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A second class of tunes—which can also be said with certainty to fall under the profane—are those which are written in the style of secular songs and which, if heard without the words, would be recognized only as such. In these, as a rule, the devotional gives way to the sentimental, cheerfulness to levity and oftentimes vulgarity, while not even an attempt is made to give a serious or dignified musical expression to the sentiments embodied in the words of the hymn. Not the least objectionable feature of some of these tunes is a jingling piano accompaniment quite unsuited to the church organ.
— Preface to a Roman Catholic Hymnal (1896)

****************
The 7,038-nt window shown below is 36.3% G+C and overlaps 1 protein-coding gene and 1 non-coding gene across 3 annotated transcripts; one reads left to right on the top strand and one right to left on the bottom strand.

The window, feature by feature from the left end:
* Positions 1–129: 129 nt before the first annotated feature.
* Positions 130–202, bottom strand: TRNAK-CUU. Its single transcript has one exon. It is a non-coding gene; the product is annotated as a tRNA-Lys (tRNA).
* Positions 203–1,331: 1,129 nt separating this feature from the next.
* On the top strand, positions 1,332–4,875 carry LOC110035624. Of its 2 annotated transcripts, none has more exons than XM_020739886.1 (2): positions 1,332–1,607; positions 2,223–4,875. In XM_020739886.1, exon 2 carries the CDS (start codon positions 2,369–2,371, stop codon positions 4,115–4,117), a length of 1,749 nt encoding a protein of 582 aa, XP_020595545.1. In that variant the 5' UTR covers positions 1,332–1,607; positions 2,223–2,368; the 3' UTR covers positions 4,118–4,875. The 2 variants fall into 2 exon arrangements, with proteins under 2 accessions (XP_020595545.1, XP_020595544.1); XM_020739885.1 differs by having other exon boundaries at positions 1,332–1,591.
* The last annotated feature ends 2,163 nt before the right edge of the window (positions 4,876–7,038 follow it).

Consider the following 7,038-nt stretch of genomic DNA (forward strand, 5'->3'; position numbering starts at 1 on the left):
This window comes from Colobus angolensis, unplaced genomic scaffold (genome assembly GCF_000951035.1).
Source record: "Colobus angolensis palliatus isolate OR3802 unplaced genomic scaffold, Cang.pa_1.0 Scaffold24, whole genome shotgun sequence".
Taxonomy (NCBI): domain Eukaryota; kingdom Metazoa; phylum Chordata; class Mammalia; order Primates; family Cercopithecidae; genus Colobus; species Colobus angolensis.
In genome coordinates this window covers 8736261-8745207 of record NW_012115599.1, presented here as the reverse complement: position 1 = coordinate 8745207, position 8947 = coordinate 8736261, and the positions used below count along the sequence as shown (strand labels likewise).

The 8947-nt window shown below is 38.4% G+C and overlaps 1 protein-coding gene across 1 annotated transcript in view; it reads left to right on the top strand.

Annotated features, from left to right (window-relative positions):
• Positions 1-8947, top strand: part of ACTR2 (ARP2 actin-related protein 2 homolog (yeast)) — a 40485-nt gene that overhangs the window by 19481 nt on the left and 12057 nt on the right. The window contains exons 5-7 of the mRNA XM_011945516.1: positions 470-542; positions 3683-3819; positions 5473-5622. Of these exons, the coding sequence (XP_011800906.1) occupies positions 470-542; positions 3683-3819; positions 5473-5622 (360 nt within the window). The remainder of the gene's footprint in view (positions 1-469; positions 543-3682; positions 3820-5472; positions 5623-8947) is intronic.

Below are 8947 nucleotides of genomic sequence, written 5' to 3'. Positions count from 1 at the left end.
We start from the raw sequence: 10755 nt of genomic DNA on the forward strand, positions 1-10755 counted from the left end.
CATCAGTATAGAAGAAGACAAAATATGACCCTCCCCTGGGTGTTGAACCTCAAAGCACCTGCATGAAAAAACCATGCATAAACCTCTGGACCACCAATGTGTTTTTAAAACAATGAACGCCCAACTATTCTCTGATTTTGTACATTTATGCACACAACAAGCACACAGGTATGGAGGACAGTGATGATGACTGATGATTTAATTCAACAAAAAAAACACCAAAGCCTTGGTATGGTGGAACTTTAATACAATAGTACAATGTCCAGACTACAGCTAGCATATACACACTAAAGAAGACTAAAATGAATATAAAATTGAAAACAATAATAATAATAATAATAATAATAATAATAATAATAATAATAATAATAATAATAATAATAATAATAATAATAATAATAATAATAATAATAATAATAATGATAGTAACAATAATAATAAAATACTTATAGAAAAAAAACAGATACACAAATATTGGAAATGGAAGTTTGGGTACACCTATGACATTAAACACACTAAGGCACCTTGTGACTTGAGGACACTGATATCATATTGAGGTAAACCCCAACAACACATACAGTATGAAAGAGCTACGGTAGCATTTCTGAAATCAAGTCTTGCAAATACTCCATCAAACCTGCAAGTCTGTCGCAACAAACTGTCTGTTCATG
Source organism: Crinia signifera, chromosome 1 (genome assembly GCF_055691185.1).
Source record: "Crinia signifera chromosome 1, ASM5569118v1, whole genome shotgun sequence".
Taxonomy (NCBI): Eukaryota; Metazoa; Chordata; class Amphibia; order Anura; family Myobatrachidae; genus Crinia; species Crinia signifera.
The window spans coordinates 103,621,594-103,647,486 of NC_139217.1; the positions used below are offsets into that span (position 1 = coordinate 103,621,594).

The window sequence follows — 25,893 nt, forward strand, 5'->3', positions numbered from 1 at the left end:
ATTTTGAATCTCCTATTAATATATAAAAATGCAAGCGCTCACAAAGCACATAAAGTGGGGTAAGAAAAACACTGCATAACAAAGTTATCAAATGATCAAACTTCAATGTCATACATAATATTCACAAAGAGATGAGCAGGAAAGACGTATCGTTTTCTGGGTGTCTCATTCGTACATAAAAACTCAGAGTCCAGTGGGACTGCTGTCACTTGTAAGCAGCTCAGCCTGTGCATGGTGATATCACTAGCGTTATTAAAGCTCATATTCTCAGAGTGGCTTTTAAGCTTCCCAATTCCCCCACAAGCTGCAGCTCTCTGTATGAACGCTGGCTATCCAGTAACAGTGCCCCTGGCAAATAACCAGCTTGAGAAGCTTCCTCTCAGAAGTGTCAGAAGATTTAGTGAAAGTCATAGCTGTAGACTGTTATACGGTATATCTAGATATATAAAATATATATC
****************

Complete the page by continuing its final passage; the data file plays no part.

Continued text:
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1964 Rayburn Gregorian Chant Rhythm
published 19 March 2013 by Corpus Christi Watershed

km0_GCT-tome_1964_Rayburn_Gregorian_Chant_Rhythm HE FOLLOWING BOOK has been made available for free download courtesy of the Jean de Lalande Library. If you appreciate these efforts, please consider making a donation by using the link at the top of the page.

      * *  1964 John Rayburn’s “Gregorian Chant Rhythm” (PDF)

GREGORIAN CHANT : A history of the controversy concerning its rhythm • 82+ pages • Author: John Rayburn • Publishing Information: Originally printed in New York in 1964 •